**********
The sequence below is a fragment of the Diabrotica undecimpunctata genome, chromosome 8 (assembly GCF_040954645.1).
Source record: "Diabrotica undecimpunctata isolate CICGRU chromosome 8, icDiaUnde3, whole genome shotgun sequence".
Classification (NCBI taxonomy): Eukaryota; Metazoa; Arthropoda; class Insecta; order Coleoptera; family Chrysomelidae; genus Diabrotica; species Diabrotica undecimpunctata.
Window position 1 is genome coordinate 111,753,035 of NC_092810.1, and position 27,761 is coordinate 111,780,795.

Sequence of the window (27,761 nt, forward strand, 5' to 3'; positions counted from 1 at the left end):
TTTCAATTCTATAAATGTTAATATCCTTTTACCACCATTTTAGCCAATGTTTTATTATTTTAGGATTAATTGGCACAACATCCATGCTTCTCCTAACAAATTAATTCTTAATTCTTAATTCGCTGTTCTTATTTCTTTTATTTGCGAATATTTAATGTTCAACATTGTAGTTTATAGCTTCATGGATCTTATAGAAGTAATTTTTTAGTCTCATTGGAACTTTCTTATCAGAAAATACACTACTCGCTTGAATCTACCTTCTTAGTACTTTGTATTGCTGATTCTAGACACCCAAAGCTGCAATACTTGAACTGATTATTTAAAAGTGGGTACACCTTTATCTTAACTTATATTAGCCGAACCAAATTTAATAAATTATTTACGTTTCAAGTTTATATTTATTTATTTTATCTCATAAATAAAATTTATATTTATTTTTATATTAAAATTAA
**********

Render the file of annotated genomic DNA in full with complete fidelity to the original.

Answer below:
The sequence below is a fragment of the Diabrotica undecimpunctata genome, chromosome 8 (assembly GCF_040954645.1).
Source record: "Diabrotica undecimpunctata isolate CICGRU chromosome 8, icDiaUnde3, whole genome shotgun sequence".
Classification (NCBI taxonomy): Eukaryota; Metazoa; Arthropoda; class Insecta; order Coleoptera; family Chrysomelidae; genus Diabrotica; species Diabrotica undecimpunctata.
Window position 1 is genome coordinate 111,753,035 of NC_092810.1, and position 27,761 is coordinate 111,780,795.

Sequence of the window (27,761 nt, forward strand, 5' to 3'; positions counted from 1 at the left end):
TTTCAATTCTATAAATGTTAATATCCTTTTACCACCATTTTAGCCAATGTTTTATTATTTTAGGATTAATTGGCACAACATCCATGCTTCTCCTAACAAATTAATTCTTAATTCTTAATTCGCTGTTCTTATTTCTTTTATTTGCGAATATTTAATGTTCAACATTGTAGTTTATAGCTTCATGGATCTTATAGAAGTAATTTTTTAGTCTCATTGGAACTTTCTTATCAGAAAATACACTACTCGCTTGAATCTACCTTCTTAGTACTTTGTATTGCTGATTCTAGACACCCAAAGCTGCAATACTTGAACTGATTATTTAAAAGTGGGTACACCTTTATCTTAACTTATATTAGCCGAACCAAATTTAATAAATTATTTACGTTTCAAGTTTATATTTATTTATTTTATCTCATAAATAAAATTTATATTTATTTTTATATTAAAATTAA